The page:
Included are puzzles by Mary Higgins Clark, Isaac Asimov, and Ngaio Marsh; uncanny tales in the tradition of A Christmas Carol by Peter Lovesey and Max Allan Collins; O. Henry-like stories by Stanley Ellin and Joseph Shearing, stories by pulp icons John D. MacDonald and Damon Runyon; comic gems from Donald E. Westlake and John Mortimer; and many, many more. Almost any kind of mystery you’re in the mood for--suspense, pure detection, humor, cozy, private eye, or police procedural—can be found in these pages.
- Unscrupulous Santas
- Crimes of Christmases Past and Present
- Festive felonies
- Deadly puddings
- Misdemeanors under the mistletoe
- Christmas cases for classic characters including Sherlock Holmes, Brother Cadfael, Miss Marple, Hercule Poirot, Ellery Queen, Rumpole of the Bailey, Inspector Morse, Inspector Ghote, A.J. Raffles, and Nero Wolfe.
For the first time ever, Otto Penzler gathers the most iconic women of the detective canon over the past 150 years, captivating and surprising readers in equal measure. The 74 handpicked stories in this collection introduce us to the most determined of gumshoe gals, from debutant detectives like Anna Katharine Green's Violet Strange to spinster sleuths like Mary Roberts Rinehart's Hilda Adams, from groundbreaking female cops like Baroness Orczy's Lady Molly to contemporary crime-fighting P.I.s like Sue Grafton's Kinsey Millhone, and include indelible tales from Agatha Christie, Carolyn Wells, Edgar Wallace, L. T. Meade and Robert Eustace, Sara Paretsky, Nevada Barr, Linda Barnes, Laura Lippman, and many more.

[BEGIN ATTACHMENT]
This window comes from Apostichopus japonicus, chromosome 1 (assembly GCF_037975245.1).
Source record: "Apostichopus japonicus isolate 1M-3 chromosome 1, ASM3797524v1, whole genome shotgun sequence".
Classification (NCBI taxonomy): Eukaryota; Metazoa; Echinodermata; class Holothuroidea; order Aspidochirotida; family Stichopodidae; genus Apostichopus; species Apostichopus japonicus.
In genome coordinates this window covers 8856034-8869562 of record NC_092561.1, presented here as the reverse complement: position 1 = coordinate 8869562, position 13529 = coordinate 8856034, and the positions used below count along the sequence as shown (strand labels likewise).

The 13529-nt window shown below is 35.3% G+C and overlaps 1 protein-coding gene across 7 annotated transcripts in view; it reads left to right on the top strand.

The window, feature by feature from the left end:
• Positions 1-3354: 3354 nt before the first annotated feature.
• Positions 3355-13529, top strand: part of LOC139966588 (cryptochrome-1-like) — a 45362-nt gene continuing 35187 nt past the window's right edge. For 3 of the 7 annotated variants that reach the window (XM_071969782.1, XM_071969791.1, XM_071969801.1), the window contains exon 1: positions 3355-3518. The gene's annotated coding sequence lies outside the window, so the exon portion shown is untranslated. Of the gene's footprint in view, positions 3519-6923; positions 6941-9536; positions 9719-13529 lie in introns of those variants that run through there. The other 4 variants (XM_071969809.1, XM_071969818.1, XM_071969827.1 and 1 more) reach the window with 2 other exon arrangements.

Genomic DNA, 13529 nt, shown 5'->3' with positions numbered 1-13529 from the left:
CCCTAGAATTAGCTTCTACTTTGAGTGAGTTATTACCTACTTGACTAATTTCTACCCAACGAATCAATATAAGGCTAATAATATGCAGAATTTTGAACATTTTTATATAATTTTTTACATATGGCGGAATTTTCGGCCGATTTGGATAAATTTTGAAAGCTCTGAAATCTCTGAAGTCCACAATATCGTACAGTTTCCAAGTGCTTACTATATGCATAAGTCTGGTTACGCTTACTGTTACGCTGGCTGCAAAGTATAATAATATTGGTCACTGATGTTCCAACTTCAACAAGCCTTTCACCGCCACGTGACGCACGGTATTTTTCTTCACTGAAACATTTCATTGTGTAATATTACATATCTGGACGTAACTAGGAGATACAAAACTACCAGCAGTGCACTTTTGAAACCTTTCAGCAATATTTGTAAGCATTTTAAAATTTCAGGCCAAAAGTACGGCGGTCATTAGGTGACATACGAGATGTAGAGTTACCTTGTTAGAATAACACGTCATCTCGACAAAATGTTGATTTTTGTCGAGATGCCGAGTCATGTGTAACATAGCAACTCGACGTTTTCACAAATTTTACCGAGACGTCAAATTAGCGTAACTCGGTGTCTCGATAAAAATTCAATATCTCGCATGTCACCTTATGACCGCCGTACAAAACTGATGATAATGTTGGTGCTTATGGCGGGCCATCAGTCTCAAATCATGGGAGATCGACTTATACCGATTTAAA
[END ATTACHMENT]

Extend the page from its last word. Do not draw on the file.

THE BLACK LIZARD BIG BOOK OF LOCKED-ROOM MYSTERIES: An empty desert, a lonely ski slope, a gentleman’s study, an elevator car—nowhere is a crime completely impossible.
Edgar Award–winning editor Otto Penzler has collected sixty-eight of the all-time best impossible-crime stories from almost two hundred years of the genre. In addition to the many classic examples of the form—a case of murder in a locked room or otherwise inaccessible place, solved by a brilliant sleuth—this collection expands the definition of the locked room to include tales of unbelievable thefts and incredible disappearances. Among these pages you’ll find stories with evocative titles like “The Flying Death”, “The Man From Nowhere”, “A Terribly Strange Bed”, and “The Theft of the Bermuda Penny”, not to mention appearances by some of the cleverest characters in all of crime, including Arthur Conan Doyle’s Sherlock Holmes, Georges Simenon’s Jules Maigret, Agatha Christie’s Hercule Poirot, Dashiell Hammett’s Continental Op, and many more.